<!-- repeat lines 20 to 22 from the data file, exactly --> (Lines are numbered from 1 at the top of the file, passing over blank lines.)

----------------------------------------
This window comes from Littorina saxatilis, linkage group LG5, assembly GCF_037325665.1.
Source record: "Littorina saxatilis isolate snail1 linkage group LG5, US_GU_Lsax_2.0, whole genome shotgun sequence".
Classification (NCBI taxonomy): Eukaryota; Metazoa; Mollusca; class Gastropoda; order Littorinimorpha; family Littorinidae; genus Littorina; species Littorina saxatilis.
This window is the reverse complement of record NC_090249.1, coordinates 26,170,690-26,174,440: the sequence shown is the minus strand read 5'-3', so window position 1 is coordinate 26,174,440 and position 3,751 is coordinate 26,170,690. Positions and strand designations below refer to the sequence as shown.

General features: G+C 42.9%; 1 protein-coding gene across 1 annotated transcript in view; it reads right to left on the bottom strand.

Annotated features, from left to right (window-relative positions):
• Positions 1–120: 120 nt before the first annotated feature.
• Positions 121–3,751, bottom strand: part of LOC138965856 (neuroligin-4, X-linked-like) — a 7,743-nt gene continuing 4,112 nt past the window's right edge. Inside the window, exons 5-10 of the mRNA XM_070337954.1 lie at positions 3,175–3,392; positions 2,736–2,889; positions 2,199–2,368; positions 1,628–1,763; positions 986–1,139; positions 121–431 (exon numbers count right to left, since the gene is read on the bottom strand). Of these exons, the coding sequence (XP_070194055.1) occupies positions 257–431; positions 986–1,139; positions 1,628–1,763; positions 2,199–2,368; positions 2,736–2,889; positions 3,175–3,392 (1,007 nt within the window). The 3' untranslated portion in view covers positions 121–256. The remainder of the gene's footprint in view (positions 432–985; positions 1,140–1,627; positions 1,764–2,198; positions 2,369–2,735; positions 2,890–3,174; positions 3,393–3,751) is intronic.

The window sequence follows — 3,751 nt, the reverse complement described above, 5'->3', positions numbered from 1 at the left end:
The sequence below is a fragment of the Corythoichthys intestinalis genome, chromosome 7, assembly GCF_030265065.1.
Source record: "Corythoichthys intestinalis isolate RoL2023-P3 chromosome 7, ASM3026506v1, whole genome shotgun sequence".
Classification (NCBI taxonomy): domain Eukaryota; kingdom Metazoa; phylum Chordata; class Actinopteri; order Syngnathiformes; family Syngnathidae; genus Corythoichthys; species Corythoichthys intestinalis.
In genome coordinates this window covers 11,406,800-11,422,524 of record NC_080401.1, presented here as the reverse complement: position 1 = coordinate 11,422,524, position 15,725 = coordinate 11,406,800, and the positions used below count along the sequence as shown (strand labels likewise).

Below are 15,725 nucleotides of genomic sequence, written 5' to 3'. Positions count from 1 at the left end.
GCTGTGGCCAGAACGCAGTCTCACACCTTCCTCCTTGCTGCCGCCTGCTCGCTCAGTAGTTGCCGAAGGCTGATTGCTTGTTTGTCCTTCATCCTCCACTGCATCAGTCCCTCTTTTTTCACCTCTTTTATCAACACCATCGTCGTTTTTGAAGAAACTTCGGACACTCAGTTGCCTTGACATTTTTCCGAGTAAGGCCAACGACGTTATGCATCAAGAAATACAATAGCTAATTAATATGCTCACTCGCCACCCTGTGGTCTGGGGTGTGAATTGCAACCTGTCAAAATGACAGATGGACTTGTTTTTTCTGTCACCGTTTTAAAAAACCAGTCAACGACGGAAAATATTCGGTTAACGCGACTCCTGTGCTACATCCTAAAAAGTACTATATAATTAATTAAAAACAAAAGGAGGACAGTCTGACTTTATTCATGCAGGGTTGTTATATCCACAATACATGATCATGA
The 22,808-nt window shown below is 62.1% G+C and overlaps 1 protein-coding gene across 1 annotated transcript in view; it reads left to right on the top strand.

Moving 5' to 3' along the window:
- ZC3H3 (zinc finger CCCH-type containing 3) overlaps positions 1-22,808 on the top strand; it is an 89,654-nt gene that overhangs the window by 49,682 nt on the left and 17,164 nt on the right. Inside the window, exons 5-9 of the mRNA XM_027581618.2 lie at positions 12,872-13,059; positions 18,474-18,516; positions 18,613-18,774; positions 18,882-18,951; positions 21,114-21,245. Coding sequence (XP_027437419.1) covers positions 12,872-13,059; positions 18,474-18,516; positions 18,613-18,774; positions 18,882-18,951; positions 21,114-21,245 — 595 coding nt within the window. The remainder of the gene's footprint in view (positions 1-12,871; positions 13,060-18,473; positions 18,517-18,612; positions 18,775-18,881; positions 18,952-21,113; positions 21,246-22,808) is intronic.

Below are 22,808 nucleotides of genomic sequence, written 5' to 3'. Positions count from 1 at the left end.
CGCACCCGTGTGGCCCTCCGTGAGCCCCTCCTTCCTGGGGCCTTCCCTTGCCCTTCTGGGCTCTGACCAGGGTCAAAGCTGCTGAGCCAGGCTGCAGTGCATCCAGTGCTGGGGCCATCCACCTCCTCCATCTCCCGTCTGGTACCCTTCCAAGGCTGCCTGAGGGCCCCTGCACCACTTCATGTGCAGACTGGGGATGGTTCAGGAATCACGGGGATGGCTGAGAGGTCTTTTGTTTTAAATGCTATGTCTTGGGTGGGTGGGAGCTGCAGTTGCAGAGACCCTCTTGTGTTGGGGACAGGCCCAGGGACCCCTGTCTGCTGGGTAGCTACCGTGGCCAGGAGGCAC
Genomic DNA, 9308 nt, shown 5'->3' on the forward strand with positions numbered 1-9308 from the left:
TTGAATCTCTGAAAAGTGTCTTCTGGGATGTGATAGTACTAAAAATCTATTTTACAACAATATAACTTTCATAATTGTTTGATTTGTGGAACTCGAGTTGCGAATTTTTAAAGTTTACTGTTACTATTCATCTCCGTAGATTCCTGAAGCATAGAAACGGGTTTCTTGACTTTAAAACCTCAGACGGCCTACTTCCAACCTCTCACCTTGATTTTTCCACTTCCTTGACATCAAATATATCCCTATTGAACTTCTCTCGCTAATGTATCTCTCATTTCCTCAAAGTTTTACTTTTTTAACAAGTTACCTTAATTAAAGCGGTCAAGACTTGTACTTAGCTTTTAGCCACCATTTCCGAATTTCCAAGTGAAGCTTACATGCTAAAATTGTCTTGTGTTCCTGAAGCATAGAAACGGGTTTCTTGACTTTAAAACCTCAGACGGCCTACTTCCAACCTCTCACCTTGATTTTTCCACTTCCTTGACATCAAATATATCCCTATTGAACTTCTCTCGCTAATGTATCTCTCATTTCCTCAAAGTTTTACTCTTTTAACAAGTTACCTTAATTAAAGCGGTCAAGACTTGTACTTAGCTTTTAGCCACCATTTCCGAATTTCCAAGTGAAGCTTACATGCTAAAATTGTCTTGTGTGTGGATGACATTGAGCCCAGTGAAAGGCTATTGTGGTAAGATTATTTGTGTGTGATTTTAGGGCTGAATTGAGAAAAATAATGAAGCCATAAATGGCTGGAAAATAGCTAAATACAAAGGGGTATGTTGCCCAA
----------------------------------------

CGCACCCGTGTGGCCCTCCGTGAGCCCCTCCTTCCTGGGGCCTTCCCTTGCCCTTCTGGGCTCTGACCAGGGTCAAAGCTGCTGAGCCAGGCTGCAGTGCATCCAGTGCTGGGGCCATCCACCTCCTCCATCTCCCGTCTGGTACCCTTCCAAGGCTGCCTGAGGGCCCCTGCACCACTTCATGTGCAGACTGGGGATGGTTCAGGAATCACGGGGATGGCTGAGAGGTCTTTTGTTTTAAATGCTATGTCTTGGGTGGGTGGGAGCTGCAGTTGCAGAGACCCTCTTGTGTTGGGGACAGGCCCAGGGACCCCTGTCTGCTGGGTAGCTACCGTGGCCAGGAGGCAC
Genomic DNA, 9308 nt, shown 5'->3' on the forward strand with positions numbered 1-9308 from the left:
TTGAATCTCTGAAAAGTGTCTTCTGGGATGTGATAGTACTAAAAATCTATTTTACAACAATATAACTTTCATAATTGTTTGATTTGTGGAACTCGAGTTGCGAATTTTTAAAGTTTACTGTTACTATTCATCTCCGTAGATTCCTGAAGCATAGAAACGGGTTTCTTGACTTTAAAACCTCAGACGGCCTACTTCCAACCTCTCACCTTGATTTTTCCACTTCCTTGACATCAAATATATCCCTATTGAACTTCTCTCGCTAATGTATCTCTCATTTCCTCAAAGTTTTACTTTTTTAACAAGTTACCTTAATTAAAGCGGTCAAGACTTGTACTTAGCTTTTAGCCACCATTTCCGAATTTCCAAGTGAAGCTTACATGCTAAAATTGTCTTGTGTTCCTGAAGCATAGAAACGGGTTTCTTGACTTTAAAACCTCAGACGGCCTACTTCCAACCTCTCACCTTGATTTTTCCACTTCCTTGACATCAAATATATCCCTATTGAACTTCTCTCGCTAATGTATCTCTCATTTCCTCAAAGTTTTACTCTTTTAACAAGTTACCTTAATTAAAGCGGTCAAGACTTGTACTTAGCTTTTAGCCACCATTTCCGAATTTCCAAGTGAAGCTTACATGCTAAAATTGTCTTGTGTGTGGATGACATTGAGCCCAGTGAAAGGCTATTGTGGTAAGATTATTTGTGTGTGATTTTAGGGCTGAATTGAGAAAAATAATGAAGCCATAAATGGCTGGAAAATAGCTAAATACAAAGGGGTATGTTGCCCAA